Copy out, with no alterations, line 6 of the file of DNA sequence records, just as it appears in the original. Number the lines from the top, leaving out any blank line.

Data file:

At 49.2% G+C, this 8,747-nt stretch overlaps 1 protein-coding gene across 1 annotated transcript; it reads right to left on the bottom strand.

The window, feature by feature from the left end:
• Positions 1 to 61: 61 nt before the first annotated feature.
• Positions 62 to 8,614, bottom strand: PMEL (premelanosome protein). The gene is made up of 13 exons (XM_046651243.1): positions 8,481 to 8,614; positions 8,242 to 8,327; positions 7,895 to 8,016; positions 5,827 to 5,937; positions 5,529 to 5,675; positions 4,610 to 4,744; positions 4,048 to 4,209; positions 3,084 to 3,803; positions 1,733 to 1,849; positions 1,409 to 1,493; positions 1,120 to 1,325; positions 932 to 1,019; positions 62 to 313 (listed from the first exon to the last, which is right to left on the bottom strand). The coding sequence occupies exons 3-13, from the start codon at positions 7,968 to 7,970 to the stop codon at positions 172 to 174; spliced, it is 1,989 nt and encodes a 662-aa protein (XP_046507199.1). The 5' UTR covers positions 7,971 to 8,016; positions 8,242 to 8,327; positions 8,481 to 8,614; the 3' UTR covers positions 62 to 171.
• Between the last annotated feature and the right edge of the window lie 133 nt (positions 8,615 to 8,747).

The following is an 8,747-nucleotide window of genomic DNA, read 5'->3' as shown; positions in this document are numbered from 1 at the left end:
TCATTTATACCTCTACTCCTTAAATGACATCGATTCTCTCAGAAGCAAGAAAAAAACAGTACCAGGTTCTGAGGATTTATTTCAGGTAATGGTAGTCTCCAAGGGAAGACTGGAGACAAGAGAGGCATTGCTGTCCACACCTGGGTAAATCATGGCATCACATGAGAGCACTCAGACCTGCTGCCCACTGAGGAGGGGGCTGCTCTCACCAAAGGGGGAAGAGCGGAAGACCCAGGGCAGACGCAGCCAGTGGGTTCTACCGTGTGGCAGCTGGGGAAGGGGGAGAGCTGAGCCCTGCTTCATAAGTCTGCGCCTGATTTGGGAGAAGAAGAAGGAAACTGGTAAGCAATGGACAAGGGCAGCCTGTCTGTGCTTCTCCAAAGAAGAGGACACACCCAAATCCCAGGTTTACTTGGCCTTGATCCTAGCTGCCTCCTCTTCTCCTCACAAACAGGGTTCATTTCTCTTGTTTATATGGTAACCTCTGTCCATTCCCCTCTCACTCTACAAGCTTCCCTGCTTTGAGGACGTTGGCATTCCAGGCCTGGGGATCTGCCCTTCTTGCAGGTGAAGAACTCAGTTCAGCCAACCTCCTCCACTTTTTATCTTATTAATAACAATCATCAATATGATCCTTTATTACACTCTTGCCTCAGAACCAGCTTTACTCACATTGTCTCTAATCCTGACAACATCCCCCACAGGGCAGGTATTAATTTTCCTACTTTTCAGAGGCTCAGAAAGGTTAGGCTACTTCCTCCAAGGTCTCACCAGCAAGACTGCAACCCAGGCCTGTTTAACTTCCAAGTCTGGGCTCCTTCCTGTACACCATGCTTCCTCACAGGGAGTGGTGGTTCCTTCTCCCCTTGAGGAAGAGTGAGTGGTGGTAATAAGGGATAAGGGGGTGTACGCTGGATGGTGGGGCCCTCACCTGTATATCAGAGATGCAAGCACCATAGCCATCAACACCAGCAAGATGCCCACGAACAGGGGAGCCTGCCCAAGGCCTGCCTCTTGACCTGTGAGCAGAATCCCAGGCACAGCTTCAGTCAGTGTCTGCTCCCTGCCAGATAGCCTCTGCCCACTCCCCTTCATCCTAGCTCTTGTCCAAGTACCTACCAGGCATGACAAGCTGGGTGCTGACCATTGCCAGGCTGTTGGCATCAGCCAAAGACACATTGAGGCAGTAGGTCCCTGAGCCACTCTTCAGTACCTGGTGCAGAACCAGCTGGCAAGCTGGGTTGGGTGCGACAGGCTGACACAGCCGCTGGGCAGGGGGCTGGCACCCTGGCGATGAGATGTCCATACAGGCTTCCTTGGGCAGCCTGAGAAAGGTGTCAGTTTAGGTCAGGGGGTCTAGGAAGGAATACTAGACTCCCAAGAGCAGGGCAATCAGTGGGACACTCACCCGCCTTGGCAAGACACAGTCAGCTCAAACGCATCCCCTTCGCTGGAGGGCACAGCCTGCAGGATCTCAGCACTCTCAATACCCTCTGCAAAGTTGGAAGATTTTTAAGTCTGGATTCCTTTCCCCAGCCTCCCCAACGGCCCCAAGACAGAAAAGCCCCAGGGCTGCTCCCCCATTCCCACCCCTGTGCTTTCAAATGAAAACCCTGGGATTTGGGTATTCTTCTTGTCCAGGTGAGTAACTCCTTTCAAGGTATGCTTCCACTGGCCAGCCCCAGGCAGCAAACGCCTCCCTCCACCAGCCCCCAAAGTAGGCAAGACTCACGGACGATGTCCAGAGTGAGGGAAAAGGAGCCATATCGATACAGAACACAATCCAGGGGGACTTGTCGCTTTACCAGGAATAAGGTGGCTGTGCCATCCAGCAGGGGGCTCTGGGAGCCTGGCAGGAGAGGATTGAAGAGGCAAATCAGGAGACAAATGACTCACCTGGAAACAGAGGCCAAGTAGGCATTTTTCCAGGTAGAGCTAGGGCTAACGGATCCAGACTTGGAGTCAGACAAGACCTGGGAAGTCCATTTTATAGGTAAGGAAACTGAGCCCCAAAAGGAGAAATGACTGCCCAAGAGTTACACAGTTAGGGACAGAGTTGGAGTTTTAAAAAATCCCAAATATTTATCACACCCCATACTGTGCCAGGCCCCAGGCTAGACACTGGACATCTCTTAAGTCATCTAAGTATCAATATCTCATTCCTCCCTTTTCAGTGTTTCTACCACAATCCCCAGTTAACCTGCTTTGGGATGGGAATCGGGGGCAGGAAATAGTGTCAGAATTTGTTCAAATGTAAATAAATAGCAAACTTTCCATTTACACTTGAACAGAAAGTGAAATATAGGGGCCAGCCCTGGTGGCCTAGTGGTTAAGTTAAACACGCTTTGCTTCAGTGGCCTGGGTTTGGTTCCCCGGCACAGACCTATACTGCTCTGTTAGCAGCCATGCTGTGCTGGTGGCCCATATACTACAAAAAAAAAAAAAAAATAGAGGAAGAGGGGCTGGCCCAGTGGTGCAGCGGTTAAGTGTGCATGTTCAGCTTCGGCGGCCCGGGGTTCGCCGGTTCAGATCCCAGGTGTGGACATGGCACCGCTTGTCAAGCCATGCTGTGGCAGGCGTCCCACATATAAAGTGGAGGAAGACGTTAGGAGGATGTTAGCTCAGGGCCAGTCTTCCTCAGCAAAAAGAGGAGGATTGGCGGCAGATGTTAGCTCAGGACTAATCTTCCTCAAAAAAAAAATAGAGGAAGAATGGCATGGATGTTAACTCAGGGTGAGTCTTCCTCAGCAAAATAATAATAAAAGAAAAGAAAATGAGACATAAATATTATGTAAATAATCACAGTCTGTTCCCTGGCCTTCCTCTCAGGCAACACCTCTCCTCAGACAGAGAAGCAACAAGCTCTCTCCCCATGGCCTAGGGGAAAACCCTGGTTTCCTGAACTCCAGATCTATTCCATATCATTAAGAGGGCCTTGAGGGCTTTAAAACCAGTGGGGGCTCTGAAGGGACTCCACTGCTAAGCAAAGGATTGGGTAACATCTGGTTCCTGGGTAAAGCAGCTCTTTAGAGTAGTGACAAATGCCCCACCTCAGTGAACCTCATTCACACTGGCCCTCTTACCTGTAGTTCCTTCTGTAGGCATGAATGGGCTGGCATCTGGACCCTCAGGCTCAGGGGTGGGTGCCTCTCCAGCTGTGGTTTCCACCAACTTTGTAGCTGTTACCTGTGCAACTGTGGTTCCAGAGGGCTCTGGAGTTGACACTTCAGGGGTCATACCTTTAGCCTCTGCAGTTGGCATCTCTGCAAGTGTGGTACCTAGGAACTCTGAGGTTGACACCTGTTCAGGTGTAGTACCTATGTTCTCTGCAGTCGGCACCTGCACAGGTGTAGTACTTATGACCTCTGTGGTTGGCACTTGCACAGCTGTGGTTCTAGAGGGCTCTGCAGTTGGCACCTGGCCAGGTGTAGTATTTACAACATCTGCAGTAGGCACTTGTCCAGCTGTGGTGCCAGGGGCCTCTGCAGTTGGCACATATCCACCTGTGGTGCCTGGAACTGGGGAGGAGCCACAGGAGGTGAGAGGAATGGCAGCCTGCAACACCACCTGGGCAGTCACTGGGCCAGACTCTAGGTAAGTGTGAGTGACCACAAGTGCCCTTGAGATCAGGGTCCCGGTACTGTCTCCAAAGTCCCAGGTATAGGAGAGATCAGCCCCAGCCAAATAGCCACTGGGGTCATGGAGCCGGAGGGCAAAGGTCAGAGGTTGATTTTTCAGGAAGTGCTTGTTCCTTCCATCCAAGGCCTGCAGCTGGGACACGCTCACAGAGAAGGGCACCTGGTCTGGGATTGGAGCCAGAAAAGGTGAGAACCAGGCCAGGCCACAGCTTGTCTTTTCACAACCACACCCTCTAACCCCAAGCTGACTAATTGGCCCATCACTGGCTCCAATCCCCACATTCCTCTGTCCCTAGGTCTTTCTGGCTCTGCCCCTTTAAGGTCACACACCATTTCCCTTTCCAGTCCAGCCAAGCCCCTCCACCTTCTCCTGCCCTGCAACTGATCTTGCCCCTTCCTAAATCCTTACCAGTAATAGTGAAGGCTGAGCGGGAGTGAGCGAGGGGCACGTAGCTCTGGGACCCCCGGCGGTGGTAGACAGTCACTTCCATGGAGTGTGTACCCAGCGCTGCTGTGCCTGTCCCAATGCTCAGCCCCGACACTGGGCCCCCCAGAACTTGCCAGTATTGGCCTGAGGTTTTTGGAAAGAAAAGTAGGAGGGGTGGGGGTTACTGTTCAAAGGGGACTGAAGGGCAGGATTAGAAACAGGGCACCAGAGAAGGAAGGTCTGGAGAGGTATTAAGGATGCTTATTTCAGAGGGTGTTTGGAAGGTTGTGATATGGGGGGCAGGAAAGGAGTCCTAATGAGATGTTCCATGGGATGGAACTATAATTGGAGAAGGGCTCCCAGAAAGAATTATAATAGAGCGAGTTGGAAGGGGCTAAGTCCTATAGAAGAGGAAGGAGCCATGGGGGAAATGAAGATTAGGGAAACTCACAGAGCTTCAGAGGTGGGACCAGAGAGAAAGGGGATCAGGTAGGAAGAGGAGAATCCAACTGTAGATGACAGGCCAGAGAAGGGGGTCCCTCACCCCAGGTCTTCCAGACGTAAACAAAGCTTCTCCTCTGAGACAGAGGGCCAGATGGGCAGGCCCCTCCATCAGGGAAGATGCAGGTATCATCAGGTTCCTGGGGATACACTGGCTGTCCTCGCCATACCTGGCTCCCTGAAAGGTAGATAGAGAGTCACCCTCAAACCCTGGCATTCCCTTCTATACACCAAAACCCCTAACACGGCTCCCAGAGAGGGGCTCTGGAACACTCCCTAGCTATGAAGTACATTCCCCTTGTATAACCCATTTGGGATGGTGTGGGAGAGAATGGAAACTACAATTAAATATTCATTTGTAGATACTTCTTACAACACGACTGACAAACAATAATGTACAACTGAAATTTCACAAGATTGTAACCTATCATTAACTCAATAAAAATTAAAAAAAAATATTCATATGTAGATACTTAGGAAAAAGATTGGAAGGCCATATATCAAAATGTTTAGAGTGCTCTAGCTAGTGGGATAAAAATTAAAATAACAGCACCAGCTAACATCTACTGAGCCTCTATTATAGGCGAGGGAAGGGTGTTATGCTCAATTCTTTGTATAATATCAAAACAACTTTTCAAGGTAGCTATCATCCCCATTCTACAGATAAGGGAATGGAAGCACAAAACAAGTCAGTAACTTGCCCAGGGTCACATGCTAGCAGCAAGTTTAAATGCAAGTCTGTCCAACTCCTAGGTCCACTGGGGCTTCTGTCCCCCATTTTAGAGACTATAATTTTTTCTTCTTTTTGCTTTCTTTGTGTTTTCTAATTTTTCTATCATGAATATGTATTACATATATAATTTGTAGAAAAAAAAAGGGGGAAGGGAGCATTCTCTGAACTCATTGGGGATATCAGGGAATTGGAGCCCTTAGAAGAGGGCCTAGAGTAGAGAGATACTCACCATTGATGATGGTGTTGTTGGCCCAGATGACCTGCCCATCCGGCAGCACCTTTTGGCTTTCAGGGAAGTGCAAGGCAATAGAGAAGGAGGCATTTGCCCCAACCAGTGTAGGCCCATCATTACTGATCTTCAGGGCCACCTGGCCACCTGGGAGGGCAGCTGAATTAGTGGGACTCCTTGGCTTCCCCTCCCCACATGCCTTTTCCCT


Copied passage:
The following is an 8,747-nucleotide window of genomic DNA, read 5'->3' as shown; positions in this document are numbered from 1 at the left end: